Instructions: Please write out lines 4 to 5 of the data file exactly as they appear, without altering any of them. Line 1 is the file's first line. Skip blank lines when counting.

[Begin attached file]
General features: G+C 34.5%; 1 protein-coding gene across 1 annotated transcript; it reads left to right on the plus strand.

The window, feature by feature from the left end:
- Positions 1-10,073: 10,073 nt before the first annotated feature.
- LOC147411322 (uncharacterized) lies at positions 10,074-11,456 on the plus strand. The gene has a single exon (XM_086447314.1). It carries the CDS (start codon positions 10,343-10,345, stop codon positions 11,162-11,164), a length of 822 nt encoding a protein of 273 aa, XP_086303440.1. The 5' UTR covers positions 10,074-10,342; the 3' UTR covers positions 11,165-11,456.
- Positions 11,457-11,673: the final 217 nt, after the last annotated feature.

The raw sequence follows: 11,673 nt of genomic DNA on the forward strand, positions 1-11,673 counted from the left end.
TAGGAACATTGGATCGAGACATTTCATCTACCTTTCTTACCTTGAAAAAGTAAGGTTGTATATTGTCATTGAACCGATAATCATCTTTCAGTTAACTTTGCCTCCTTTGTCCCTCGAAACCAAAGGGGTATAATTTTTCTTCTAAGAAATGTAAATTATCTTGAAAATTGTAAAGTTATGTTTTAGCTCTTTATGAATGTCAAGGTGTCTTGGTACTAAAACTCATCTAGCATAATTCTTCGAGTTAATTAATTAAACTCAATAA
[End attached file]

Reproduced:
- LOC147411322 (uncharacterized) lies at positions 10,074-11,456 on the plus strand. The gene has a single exon (XM_086447314.1). It carries the CDS (start codon positions 10,343-10,345, stop codon positions 11,162-11,164), a length of 822 nt encoding a protein of 273 aa, XP_086303440.1. The 5' UTR covers positions 10,074-10,342; the 3' UTR covers positions 11,165-11,456.
- Positions 11,457-11,673: the final 217 nt, after the last annotated feature.